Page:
Hands on: Olympus 150-400mm F4.5 TC1.25x
It’s here! We’ve known that the Olympus 150-400mm F4.5 TC1.25x was coming for a long time, and mockups have been on display here and there at trade shows (remember those?) for a year or so, but now it’s official. Designed for professional and advanced amateur photographers, especially fans of wildlife and sports, the Olympus 150-400mm F4.5 TC1.25x is shaping up to be a seriously impressive lens for serious Micro Four Thirds shooters.
Click through this article to learn more.
Focal length range
First let’s start by going over its focal length range. This is a 150-400mm tele-zoom, which covers an equivalent range of 300-800mm in full-frame terms. Meanwhile, its constant maximum aperture of F4.5 works out equivalent (in full-frame depth-of-field terms) to F9. The built-in teleconverter provides a boost in magnification of 1.25X, and when activated, the lens effectively becomes a ~190-500mm F5.6, or an equivalent 380-1000mm zoom.
Up to 8 stops of stabilization
That kind of focal length reach is impressive, despite the relatively slow aperture, and Olympus insists that the lens is fully hand-holdable, even at an equivalent focal length of 1000mm. Boasting a claimed 4.5 stops of stabilization as standard and up to eight stops of stabilization at the 150mm setting in combination with Olympus’s newest high-end ILCs (dropping to a claimed six stops when zoomed all the way), our experience so far suggests that this is indeed a lens which can be shot without a tripod. At least for a short while…
Size and weight
A tripod is still a good idea for extended shooting, because while undoubtedly smaller and lighter than an equivalent lens for full-frame would be, at 4.1lb (1.9 kg) you will quickly feel the weight of the 150-400mm around your neck – especially if it’s mounted on an E-M1X. Olympus has kept the weight down as much as possible by liberal use of reinforced plastics (including a ‘Heat Shielding Coating’ to stop sunlight from heating up the internals) over a magnesium-alloy chassis, with carbon fiber employed for the large detachable hood.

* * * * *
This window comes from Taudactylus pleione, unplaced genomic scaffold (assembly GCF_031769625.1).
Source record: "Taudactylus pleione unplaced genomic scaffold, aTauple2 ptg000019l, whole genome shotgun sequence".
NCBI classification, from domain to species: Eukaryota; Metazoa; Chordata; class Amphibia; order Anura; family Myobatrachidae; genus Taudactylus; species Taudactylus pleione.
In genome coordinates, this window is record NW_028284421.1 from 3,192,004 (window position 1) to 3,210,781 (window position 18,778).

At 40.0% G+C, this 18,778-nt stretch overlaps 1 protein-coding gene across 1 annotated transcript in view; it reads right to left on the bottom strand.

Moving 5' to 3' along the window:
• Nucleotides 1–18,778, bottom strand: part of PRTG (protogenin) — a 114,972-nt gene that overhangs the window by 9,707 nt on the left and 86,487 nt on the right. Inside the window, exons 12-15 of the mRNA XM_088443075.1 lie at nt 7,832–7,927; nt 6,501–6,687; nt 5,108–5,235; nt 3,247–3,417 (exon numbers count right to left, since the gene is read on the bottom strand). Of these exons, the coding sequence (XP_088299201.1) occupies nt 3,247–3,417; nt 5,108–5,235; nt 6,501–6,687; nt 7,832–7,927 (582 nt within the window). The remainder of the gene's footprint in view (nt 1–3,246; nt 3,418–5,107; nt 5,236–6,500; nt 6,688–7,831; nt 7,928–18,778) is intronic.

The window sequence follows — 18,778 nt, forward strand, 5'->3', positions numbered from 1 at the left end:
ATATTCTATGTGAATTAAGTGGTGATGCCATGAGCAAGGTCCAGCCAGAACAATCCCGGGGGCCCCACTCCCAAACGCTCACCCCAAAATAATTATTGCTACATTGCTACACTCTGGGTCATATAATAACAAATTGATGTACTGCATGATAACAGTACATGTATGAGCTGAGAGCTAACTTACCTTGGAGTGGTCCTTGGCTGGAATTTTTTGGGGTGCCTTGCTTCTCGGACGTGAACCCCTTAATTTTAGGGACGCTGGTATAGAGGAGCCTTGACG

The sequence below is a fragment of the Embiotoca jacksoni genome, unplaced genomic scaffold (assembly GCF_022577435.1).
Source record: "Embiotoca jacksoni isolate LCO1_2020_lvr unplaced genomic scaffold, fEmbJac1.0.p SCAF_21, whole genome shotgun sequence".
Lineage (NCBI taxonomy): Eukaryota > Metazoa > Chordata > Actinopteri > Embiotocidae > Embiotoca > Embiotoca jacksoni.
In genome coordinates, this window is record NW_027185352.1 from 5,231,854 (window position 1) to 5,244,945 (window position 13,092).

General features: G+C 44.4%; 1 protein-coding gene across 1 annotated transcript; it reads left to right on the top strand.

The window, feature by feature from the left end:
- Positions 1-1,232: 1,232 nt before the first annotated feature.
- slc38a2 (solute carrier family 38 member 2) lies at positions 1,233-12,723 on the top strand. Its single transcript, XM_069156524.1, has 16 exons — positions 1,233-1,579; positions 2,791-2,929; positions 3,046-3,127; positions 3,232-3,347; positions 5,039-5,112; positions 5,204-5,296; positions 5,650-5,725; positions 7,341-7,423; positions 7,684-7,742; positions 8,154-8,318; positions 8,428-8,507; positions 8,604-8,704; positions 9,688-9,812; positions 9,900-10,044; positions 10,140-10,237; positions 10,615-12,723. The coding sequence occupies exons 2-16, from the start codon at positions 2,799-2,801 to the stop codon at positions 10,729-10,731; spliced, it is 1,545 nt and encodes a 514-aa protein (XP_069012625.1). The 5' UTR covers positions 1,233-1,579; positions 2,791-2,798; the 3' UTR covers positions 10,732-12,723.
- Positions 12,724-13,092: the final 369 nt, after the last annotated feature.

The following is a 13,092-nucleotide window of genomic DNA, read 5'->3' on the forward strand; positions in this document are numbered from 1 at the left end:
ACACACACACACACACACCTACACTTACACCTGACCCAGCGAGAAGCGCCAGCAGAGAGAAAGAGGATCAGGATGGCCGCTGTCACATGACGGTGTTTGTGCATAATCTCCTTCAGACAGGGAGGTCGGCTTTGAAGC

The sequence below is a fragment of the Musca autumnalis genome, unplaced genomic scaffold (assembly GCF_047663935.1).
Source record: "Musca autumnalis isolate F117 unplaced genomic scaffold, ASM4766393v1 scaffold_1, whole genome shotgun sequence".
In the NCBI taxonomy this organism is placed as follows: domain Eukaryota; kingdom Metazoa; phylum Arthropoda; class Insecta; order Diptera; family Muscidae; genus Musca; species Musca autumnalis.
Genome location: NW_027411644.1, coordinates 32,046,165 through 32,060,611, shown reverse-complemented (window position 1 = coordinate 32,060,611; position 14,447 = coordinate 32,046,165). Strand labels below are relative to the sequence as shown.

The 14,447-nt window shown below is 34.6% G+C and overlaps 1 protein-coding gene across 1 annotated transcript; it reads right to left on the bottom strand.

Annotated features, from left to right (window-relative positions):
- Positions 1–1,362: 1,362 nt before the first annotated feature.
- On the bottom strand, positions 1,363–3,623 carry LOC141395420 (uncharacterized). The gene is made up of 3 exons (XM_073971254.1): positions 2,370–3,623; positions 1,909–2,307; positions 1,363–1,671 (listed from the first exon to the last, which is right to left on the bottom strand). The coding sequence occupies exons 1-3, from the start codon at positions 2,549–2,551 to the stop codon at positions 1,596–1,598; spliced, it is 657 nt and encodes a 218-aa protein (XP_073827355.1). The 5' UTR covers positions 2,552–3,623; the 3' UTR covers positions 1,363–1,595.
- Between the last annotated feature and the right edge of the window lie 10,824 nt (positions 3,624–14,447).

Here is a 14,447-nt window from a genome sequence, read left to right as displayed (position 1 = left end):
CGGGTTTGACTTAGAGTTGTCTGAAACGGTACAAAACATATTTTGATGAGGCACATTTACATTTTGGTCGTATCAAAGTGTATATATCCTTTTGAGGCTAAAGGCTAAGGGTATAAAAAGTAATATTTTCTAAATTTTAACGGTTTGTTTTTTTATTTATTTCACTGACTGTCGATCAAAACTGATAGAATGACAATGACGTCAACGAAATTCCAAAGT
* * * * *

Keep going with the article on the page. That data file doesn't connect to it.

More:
As we’d expect from a lens in Olympus’s ‘PRO’ lineup, the 150-400mm is sealed against dust and moisture, and is rated for use in conditions as cold as -10°C (14°F).
Despite its long reach, the 150-400mm accepts conventional 95mm screw-in filters. Several third-party options are available, but Olympus will be selling one alongside the new lens for $324.99.
Optical construction and autofocus
Optical construction of this tele-zoom lens is complex, consisting of 28 elements in 18 groups. The optical design comprises several special glass elements, including four ED elements and two ‘HR’ high refractive-index elements. The built-in 1.25X TC alone accounts for seven elements, in four groups.
Olympus’s ‘Z Nano’ coating is used to keep transmission and contrast high, and the front element is coated with fluorine to help repel dust and moisture.
The 150-400’s focus group is driven by a stepping motor. We found focus speeds to be very quick (Olympus claims that this lens is 25% faster than the 300mm F4 Pro) and the motor is nearly silent.
Minimum focus and max magnification
Minimum focus is 1.3m (51″) across the entire focal length range, which equates to a maximum magnification of 0.57X, increasing to 0.71X when the built-in teleconverter is used. While it wouldn’t be our first choice for true macro photography, this is impressive for a tele-zoom lens, and makes the 150-400mm very versatile when it comes to smaller subjects like butterflies.
Being a professional-grade lens, the 150-400mm features no fewer than four customizable L-Fn buttons, as well as preset focus buttons to quickly recall a saved focus position. The new Olympus 150-400mm F4.5 TC1.25x will be available at the end of January, 2021, at an MSRP of $7,499 ($10,000 CAD).